It seems not that long ago in 2011 when I first started writing this journal. All to often people have wondered why I do this.
The respect of my peers?
Adulation of the masses?
Free stuff from bicycle companies?
Dating Victoria's Secret models?
I only wish it had been as simple as one of those items on the list. The main reason was that I felt there was a lack of an independent voice for the Philadelphia cycling scene. In 2009 there were two voices for cycling; opinion writer Stu Bykofsky and the Bicycle Coalition of Greater Philadelphia.
On the one hand you had Stu Bykofsky a local opinion writer and grumpy old man. Who on regular basis writes anti-bike columns based on half truths and masquerading his personal opinion as facts. On the other there was the Bicycle Coalition of Greater Philadelphia whose focus on long term visions and insider negotiating practices often left Philadelphia cyclists hold the short end of the stick. When bad deals were negotiated with the city of Philadelphia government or Mr. Bykofsky. With no one questioning the actions of either or party or any expectation of accountability.
Along the way I have seen the Philadelphia cycling scene change and evolve. Bicycle lanes have become part of Philadelphia in a unique way. In the past people used to yell at me to get off the road, now they yell at me to get into the bicycle lane. Even when there is none.
Group rides have increased and evolved from the Pretzel Ride, to several different rides a month, all year round. Annual rides like Cranksgivng and the Tweed Ride have become the highlight of the year. There have even been large scale rides like the 2015 PopeRide and the 2016 RideDNC that have have had attracted over 1000 riders.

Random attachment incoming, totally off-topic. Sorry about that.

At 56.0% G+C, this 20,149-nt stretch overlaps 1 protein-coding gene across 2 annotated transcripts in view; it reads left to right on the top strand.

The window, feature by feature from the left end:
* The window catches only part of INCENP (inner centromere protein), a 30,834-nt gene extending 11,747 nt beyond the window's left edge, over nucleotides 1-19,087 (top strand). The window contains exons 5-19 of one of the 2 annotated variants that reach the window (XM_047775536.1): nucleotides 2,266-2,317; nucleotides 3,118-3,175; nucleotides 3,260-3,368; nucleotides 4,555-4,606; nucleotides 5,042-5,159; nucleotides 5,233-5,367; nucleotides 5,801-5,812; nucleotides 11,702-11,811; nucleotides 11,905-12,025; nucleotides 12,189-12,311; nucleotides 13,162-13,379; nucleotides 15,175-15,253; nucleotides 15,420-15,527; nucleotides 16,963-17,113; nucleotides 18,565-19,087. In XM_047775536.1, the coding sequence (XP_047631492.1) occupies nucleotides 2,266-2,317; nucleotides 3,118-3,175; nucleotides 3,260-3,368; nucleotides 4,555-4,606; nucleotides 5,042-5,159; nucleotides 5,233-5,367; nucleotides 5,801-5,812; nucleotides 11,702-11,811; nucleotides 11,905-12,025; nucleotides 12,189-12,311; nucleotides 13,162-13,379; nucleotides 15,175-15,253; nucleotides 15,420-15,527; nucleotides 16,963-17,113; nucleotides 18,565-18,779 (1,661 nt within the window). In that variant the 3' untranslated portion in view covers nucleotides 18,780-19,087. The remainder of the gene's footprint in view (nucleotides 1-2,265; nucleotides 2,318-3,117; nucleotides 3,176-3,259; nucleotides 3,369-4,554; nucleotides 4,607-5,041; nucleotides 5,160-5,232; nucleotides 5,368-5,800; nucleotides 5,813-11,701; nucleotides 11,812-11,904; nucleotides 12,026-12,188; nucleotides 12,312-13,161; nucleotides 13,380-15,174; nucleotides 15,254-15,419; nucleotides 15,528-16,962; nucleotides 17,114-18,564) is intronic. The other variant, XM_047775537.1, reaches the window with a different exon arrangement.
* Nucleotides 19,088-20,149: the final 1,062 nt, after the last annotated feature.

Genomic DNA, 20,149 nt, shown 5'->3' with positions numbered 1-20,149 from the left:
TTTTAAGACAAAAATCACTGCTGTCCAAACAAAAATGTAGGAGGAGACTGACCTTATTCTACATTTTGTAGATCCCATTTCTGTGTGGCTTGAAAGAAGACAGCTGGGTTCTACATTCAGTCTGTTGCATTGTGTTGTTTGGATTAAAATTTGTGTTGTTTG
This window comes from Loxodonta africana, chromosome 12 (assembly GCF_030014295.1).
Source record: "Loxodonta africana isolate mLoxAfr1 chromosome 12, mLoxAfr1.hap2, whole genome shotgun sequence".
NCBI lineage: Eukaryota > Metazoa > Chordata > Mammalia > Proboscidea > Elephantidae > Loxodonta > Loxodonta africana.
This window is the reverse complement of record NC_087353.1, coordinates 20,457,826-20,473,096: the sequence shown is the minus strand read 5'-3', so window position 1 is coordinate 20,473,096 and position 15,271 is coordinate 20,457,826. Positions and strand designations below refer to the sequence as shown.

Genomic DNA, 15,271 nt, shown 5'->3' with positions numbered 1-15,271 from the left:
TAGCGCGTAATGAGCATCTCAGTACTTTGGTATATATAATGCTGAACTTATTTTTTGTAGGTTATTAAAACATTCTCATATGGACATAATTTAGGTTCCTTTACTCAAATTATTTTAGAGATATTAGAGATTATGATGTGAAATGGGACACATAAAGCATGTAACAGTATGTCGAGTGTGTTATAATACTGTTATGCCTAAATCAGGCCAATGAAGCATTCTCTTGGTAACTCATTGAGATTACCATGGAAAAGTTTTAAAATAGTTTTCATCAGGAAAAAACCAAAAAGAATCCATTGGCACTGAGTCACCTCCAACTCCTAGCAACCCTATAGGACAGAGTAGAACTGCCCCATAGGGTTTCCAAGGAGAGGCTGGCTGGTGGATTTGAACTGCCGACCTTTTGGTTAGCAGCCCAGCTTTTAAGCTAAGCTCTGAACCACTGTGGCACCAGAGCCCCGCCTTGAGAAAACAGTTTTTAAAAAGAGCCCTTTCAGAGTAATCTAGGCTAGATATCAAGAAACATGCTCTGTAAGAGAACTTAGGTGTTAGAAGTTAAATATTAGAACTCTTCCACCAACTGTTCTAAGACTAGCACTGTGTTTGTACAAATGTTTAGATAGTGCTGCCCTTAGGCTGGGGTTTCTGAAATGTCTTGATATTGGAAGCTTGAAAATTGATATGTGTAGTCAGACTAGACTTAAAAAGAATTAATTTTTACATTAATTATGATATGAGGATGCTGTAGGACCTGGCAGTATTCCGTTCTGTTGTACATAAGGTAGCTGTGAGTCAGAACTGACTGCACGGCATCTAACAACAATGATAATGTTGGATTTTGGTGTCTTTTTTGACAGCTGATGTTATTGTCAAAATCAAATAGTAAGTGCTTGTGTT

Philadelphia still has a lot of work to do, there are things that need to change and be improved. One of the most pressing issues is to undo the deal the Bicycle Coalition of Greater Philadelphia made with Philadelphia City Council. In which for return for a Safe Streets bill the BCGP allowed the City Council passed a bill giving them final control of the installation of all new bike lanes in Philadelphia. Decisions like this should be left in the hands of city engineers, not a group of politicians who are only interested in getting reelected.
I also feel that it is time to expand the bike lane infrastructure with actual bike lanes, not sharrows. As well as maintain the existing system. If you take the time to ride many of the bike lanes outside of Center City you will see that they have faded away to the point where you can’t tell there was ever a bike lane.
One of the things that I am intrigued by is Mayor Kenney and his actual commitment to Vision Zero and Open Streets. For those of us who did not flee Philadelphia during the 2015 Papal visit, Popen Streets and the PopeRide was an experience to remember. It created an unofficial opportunity to see how Philadelphia and its residents would react to future events, led to a petition asking for Open Streets events, and on September 24 the first Open Streets event will be held in Philadelphia.
While I sense there is some growing change in the cycling scene now that City of Philadelphia government seems more receptive to listening concerns of residents who walk and bike. I am still skeptical about how major issues will be addressed.